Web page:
Tuesday 18 June 2019

Scut Kelly's First Christmas

A Christmas short story by playwright Eugene O'Brien

Illustration by Tom Halliday
Illustration by Tom Halliday

Eugene O'Brien

Scut Kelly hadn't been completely dying from drink this morning so was up out of the bed, and down to Lidl grand and early for to get the groceries all home and hosed before the Christmas Eve rush. Not that the purchases were in any way Christmassy. Burgers, beans, Birdseye Potato waffles and sausages and a few of them nice biscuits they do down there. Scut didn't ever go in for Christmas. In his two-up two-down council house, where he'd lived all his life, there wasn't a trace of a light or decoration, never mind a tree. Every year he'd go down to his local The Tap for the few of a Christmas Eve, and then home to batten down the hatches until the pubs opened again Stephen's Day. And he was preparing to do exactly the same this year.

He settled into his usual corner stool at the counter. Mag Carroll sat beside him. Mag had one large tooth in her entire gob which was grand as she never relied on it to chew much of anything. She sat and drank. She paid no heed to no one. She was lost in the 1970s. Like she was stuck. They say that she sat through every showing of Saturday Night Fever when it was on across in the cinema and that she had once been able to recite the entire lyrics of the musical Jesus Christ Superstar. But now she never recited anything. She lifted her glass of B and B, Baileys and Brandy, and drank from it. Scut found her useful to have around, just in case he felt like talking out loud. It was handy like so you wouldn't be talking to yourself.

Scut got a text and before he even looked at the phone, he knew who it was. Every Christmas Eve without fail Eddie Byrne texted him and invited him for the Christmas dinner in his house. A house which would be full of Christmas sights and smells and kids and the whole 'Ho Ho Ho' shebang. Eddie loved Christmas and year after year tried to break Scut's aversion to it. He couldn't believe that Scut would prefer to be on his own. Both had turned 50 this year and had first met in high infants. Scut tells Mag how Eddie used to go swimming in the canal. Could stay under for ages, like he had gills and he used to torment the canal barge owners. Swim right up under the boats and sneak on board and nick stuff. One time Eddie ran bollock naked down the main street for a bet so they could afford the pictures. Eddie loved Bruce Lee and he loved going home to his Ma and Da and a rake of brothers and sisters. That was the difference, he loved going home and Scut did not.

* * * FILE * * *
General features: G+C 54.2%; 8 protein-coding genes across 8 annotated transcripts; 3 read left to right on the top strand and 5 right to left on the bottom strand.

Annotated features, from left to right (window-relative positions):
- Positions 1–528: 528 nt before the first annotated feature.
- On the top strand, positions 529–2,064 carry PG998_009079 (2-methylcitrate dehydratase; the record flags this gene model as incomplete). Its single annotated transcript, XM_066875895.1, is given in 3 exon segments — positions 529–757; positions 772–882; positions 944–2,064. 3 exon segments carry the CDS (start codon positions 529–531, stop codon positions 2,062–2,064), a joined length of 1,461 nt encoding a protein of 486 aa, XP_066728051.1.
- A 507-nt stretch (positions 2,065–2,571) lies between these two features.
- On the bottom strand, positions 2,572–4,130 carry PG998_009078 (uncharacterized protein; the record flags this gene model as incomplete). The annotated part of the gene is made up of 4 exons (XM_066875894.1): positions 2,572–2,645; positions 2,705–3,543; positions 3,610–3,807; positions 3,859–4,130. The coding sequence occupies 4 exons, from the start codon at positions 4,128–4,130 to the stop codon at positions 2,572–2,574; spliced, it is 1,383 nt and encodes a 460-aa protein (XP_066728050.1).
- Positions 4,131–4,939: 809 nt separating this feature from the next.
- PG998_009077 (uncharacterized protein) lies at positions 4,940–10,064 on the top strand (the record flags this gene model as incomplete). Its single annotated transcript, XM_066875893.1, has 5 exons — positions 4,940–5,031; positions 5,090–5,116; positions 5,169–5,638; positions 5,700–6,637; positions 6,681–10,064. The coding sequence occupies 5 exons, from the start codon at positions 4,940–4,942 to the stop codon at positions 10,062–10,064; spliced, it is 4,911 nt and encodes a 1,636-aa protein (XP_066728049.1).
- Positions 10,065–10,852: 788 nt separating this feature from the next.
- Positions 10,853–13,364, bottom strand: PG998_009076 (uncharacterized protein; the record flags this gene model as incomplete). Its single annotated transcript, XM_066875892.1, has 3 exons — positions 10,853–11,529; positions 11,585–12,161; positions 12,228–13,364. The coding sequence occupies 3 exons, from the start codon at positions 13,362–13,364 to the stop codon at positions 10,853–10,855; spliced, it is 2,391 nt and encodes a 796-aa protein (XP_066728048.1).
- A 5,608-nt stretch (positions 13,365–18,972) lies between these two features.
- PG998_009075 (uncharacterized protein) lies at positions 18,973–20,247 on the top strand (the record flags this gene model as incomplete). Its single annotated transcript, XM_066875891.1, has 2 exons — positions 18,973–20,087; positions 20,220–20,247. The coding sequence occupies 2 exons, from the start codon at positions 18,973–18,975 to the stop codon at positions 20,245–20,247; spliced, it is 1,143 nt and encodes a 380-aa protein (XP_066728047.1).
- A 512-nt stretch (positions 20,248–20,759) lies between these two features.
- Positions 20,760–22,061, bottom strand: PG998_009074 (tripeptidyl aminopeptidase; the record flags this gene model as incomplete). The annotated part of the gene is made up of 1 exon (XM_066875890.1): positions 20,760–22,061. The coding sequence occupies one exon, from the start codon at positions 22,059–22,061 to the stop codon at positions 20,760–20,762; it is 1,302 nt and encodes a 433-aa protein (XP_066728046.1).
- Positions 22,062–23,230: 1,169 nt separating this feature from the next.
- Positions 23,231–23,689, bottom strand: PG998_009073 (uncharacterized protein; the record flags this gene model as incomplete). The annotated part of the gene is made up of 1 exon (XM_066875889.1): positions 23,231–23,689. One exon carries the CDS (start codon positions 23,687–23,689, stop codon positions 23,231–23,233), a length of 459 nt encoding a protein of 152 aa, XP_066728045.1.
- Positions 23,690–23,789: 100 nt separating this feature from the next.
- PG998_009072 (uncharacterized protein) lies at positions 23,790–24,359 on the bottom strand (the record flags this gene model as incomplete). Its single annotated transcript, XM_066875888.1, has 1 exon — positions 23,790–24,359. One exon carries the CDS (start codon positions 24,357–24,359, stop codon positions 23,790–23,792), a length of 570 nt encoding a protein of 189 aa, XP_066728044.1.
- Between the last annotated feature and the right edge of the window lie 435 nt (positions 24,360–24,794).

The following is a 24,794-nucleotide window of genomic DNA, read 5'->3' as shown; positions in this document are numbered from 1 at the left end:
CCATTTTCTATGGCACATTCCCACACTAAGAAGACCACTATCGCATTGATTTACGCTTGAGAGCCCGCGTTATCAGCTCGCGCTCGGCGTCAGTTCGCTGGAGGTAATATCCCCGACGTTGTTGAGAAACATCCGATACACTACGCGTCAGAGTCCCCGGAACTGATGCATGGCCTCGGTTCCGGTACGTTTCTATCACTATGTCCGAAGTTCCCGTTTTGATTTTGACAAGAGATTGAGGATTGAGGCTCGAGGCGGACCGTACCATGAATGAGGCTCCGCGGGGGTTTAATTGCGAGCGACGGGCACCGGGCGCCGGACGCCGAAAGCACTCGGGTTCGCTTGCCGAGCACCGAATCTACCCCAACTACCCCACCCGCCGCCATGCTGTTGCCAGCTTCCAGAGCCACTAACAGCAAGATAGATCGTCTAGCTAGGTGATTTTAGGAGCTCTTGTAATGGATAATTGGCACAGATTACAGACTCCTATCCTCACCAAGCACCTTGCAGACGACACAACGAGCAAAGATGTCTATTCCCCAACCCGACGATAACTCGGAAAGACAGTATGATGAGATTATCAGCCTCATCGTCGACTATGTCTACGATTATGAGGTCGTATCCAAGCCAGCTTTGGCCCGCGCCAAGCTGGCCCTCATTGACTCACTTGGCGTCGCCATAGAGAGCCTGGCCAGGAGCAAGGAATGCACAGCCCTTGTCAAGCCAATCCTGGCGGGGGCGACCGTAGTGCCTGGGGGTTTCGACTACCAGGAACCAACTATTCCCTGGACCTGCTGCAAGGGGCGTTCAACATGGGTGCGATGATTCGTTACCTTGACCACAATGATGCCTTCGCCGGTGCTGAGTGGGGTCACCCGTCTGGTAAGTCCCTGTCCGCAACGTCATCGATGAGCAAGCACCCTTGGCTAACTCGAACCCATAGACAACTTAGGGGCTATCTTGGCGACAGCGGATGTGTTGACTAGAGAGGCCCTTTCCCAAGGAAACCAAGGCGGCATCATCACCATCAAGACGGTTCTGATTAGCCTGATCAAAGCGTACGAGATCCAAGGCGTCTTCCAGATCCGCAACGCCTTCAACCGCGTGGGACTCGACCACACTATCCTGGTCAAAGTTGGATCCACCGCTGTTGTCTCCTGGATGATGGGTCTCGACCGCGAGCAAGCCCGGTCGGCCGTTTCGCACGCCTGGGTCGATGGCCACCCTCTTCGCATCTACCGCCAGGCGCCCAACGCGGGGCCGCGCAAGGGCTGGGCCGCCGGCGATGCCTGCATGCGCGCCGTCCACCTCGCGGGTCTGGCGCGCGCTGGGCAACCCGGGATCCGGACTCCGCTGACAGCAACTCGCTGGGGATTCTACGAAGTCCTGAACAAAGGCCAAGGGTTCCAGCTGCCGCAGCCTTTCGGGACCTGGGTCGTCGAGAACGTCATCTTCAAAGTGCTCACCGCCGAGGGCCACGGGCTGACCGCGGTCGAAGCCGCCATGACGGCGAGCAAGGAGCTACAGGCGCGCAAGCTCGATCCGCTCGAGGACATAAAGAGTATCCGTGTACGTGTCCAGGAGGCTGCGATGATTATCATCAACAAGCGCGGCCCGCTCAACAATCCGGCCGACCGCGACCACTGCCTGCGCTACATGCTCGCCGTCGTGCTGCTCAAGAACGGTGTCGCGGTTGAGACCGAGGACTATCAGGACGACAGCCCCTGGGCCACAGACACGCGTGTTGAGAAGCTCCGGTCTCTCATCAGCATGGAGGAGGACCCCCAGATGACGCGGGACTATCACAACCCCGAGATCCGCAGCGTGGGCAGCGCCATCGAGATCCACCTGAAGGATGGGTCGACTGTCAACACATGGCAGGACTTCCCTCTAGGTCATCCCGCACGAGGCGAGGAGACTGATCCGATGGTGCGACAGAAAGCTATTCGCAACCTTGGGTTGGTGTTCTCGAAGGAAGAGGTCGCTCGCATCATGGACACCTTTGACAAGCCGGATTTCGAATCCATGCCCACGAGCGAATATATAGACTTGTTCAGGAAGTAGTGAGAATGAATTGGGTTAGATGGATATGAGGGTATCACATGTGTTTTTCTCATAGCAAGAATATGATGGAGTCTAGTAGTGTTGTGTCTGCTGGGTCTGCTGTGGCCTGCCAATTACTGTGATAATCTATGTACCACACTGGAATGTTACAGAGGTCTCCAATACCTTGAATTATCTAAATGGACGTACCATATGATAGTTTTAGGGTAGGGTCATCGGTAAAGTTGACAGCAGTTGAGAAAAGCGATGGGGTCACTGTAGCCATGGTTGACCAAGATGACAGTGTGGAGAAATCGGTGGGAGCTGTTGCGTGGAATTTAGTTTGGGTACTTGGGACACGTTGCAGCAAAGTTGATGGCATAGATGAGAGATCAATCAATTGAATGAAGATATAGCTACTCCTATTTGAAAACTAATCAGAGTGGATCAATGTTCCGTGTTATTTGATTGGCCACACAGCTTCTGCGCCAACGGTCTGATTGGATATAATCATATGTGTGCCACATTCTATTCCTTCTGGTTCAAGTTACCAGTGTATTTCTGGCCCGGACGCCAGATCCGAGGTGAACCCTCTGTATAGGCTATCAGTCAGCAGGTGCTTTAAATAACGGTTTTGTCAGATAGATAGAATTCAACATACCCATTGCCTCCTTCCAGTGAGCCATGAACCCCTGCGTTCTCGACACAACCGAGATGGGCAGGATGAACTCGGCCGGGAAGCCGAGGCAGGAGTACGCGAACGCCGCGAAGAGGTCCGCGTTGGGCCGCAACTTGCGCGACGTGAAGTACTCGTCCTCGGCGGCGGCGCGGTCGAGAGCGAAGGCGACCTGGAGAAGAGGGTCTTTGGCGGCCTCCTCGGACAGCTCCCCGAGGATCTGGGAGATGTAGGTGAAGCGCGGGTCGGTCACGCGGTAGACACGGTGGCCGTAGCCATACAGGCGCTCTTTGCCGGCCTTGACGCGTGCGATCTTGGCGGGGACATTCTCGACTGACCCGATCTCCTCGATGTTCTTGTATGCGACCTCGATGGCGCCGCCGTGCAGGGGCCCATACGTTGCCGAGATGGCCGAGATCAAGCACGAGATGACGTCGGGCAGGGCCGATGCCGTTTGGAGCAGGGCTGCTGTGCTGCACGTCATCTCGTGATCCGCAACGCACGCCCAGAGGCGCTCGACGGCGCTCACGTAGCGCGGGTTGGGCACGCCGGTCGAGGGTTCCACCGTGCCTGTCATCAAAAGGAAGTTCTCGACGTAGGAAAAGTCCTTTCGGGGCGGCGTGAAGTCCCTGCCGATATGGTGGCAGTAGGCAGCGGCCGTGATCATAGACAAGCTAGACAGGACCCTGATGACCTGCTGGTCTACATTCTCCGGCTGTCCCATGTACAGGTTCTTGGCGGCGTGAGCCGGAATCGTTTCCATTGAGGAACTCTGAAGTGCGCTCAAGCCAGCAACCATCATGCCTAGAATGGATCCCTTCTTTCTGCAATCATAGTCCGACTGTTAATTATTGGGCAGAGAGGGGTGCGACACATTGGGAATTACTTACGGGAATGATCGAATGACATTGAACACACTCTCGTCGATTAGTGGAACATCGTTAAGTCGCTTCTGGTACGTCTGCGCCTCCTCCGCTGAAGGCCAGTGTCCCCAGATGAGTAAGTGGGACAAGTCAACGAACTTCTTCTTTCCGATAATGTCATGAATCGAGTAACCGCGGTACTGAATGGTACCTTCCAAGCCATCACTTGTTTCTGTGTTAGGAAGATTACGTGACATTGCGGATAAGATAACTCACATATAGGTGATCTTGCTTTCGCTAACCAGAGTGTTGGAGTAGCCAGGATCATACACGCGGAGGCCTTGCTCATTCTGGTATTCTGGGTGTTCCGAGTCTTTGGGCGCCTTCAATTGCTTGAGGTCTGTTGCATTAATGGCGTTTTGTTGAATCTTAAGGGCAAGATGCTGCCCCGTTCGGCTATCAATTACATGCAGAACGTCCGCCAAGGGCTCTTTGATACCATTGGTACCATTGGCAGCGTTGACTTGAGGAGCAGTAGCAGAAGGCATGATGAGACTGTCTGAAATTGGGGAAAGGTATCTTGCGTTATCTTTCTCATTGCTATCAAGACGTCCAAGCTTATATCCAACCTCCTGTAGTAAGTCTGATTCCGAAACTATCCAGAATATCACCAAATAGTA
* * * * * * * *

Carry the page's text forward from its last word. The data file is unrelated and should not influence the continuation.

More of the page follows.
The church had emptied out the Christmas Eve mass so The Tap was filling up now and Mag would take her leave as she always did when it got too full. She slipped off her stool and away out the door. Scut was now on his own against the onslaught of Christmas cheer which was really beginning to brown him. From all sides. He had amateur drinkers talking fierce short hand and the 12 pubs of Christmas brigade in their stupid jumpers squeezing in on top of him. He was suddenly seized by a flash back from today. Coming out of Lidl, he had felt a shiver up his spine, like a very acute sense that he was being watched. He had stopped and looked around. He felt it again nearer to home. Like there was a presence of something just behind him. He put it down to nerves, the drinking, the - "Jaysus I am definitely losing it this time", but it made him feel funny all day and now in the packed Tap he saw a Christmas long ago. A terrible Christmas. One that he'd barred from his head for ages. Ma and Da on the drink, Scut the only child, and the pair of them roarin' and the - "Get up to your room" and the plastic tree crashing down and tears and vomit and little Scut curled up in the bed. He knew there'd be no Santy now. He ached for some comfort. Head spinning in the darkness, under the covers. Wishing for the darkness, before he was born, before they let him out, to the two of them and the fights and shouts and booze.